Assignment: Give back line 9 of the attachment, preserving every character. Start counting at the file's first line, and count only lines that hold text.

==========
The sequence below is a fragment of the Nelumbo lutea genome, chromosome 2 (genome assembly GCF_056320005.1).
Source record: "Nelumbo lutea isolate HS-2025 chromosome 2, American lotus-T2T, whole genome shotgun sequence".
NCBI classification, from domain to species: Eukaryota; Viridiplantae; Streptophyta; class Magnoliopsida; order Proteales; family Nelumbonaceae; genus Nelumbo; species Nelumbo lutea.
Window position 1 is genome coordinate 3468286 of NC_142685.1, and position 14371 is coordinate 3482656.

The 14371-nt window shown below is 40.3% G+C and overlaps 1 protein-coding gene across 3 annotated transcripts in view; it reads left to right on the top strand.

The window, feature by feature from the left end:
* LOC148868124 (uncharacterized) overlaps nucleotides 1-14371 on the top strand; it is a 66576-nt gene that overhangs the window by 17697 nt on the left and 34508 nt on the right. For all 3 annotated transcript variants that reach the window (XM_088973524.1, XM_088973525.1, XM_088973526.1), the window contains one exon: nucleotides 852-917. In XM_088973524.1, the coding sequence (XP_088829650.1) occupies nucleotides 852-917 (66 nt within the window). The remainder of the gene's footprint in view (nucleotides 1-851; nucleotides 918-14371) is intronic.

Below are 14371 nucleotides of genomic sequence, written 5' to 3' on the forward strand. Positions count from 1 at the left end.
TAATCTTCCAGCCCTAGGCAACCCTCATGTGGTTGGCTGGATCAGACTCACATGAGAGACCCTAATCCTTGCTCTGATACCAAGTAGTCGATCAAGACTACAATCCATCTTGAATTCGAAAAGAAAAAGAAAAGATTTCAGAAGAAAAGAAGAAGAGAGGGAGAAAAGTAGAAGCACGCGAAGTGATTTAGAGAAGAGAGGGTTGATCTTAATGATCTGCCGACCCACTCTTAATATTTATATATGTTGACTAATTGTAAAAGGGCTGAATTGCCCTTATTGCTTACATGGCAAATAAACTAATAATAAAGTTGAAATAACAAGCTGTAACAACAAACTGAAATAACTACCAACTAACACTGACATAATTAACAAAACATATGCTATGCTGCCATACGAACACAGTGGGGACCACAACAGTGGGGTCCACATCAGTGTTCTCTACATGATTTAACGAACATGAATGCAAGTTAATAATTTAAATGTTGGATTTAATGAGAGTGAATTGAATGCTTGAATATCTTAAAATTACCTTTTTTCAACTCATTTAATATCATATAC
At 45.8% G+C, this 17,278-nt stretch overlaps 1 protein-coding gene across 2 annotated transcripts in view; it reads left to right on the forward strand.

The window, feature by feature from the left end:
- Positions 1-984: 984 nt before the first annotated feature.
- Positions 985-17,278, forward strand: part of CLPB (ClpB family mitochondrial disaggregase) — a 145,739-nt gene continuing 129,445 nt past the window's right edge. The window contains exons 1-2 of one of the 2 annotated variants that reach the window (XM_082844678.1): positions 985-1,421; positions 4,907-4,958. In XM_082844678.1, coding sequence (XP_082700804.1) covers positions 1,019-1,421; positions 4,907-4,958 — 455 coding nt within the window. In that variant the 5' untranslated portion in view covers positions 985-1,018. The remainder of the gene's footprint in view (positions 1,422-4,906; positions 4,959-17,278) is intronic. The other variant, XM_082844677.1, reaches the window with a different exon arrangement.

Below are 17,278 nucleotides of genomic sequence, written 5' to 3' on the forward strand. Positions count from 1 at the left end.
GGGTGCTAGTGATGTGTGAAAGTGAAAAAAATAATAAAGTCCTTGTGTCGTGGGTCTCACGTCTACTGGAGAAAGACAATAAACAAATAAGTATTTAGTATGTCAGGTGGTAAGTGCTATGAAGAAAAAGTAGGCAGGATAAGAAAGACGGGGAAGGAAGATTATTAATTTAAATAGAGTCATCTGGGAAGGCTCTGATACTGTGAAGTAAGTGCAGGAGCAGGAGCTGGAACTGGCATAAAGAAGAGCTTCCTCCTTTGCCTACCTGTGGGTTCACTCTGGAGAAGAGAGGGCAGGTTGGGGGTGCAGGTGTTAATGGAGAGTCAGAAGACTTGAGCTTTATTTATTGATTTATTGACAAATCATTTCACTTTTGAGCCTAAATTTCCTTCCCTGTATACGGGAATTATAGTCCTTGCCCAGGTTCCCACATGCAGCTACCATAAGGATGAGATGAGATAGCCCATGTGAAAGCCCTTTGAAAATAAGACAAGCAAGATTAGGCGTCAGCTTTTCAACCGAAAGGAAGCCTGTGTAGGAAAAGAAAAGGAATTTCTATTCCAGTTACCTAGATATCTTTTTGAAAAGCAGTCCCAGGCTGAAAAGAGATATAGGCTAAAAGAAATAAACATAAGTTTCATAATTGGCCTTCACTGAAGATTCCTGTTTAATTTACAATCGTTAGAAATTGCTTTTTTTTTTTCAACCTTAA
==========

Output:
TAATCTTCCAGCCCTAGGCAACCCTCATGTGGTTGGCTGGATCAGACTCACATGAGAGACCCTAATCCTTGCTCTGATACCAAGTAGTCGATCAAGACTACAATCCATCTTGAATTCGAAAAGAAAAAGAAAAGATTTCAGAAGAAAAGAAGAAGAGAGGGAGAAAAGTAGAAGCACGCGAAGTGATTTAGAGAAGAGAGGGTTGATCTTAATGATCTGCCGACCCACTCTTAATATTTATATATGTTGACTAATTGTAAAAGGGCTGAATTGCCCTTATTGCTTACATGGCAAATAAACTAATAATAAAGTTGAAATAACAAGCTGTAACAACAAACTGAAATAACTACCAACTAACACTGACATAATTAACAAAACATATGCTATGCTGCCATACGAACACAGTGGGGACCACAACAGTGGGGTCCACATCAGTGTTCTCTACATGATTTAACGAACATGAATGCAAGTTAATAATTTAAATGTTGGATTTAATGAGAGTGAATTGAATGCTTGAATATCTTAAAATTACCTTTTTTCAACTCATTTAATATCATATAC